10 per cent of management-level employees working in London have admitted to being under the influence of drugs at work or during a work-based social event, according to a recent survey.
Earlier this week, we blogged about how employers can balance their obligation of care to their employees and their legal responsibilities to report substance abuse when addressing drug use in the workplace. Today we will be blogging about how employers can use drugs screening to help them to prevent and address drug use within the workplace. Please read on for more.
Employees and drug screening in the workplace:
While drug screening is generally accepted to be an effective process, implementing drug testing can prove to be a sensitive issue for an organisation.
It is important to remember that testing requires consent by the employee, and employees cannot be forced to participate in drugs testing – although refusal to undergo drugs testing may, in some cases, lead to disciplinary action.
Generally, it is advisable to have drugs testing policies included within employment contracts and, to avoid the associated stigma, link drugs screening to an organisation’s set health and safety policies.
Implementing drugs screening
Drugs testing in an organisation can be randomised among all employees. Alternatively it could be limited to new employees as part of the recruitment process or to employees who carry out job functions where their mental impairment could endanger themselves or others. Pilots, for example, are often required to undergo drugs testing in order to make sure they are safe to fly.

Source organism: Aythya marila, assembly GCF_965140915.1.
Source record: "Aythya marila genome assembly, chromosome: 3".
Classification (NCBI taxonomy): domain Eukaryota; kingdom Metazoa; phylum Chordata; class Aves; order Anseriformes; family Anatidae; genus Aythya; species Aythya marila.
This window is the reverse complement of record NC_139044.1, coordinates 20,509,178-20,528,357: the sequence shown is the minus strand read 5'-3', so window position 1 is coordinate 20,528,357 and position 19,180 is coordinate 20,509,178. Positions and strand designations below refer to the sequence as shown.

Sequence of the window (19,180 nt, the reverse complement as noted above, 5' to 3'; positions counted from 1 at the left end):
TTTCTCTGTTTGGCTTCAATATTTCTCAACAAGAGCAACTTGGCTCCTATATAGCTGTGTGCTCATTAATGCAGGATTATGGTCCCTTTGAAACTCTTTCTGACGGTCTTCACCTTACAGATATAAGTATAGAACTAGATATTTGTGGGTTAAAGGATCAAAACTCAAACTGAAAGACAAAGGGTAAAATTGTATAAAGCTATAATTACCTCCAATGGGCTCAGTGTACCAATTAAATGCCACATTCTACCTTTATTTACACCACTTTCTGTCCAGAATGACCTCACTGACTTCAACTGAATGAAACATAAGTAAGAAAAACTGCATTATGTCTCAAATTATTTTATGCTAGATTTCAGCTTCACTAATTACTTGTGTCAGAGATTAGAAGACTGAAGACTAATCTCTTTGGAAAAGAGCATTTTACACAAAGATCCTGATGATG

It is critical that random testing is applied in a genuinely random manner. If it can be shown that particular employees have been singled out for testing – unless specifically necessitated by their job – then there is potential for those employees to take action against their employer and the perceived discrimination.
It is also important for an employer to properly communicate its drugs testing policy to employees. Simply outlining the policy in a staff handbook is not always enough. Employers should consider how staff can be reminded of the policy on a regular basis without implying a sense of mistrust on behalf of the management.
One of the easiest ways to do this is by linking screening to the company’s health and safety policy, and by advising staff that drugs screening helps to protect their safety (particularly if their job contains potential hazards).
Drugs testing in the workplace: some practical considerations
There are some practical issues to be considered when implementing drugs screening in the workplace, for example:
• The type of screening required
• How to ensure the process is secure and samples cannot be tampered with
• What the consequences of a positive test will be
Employers looking to implement drugs screening should make sure that any testing service used is fully accredited by the United Kingdom Accreditation Service (UKAS).
Find out more about the pre-employment screening, rehabilitation, occupational health, wellbeing and other healthcare services that we can help implement within your organisation by visiting our website or by calling 0845 371 3301.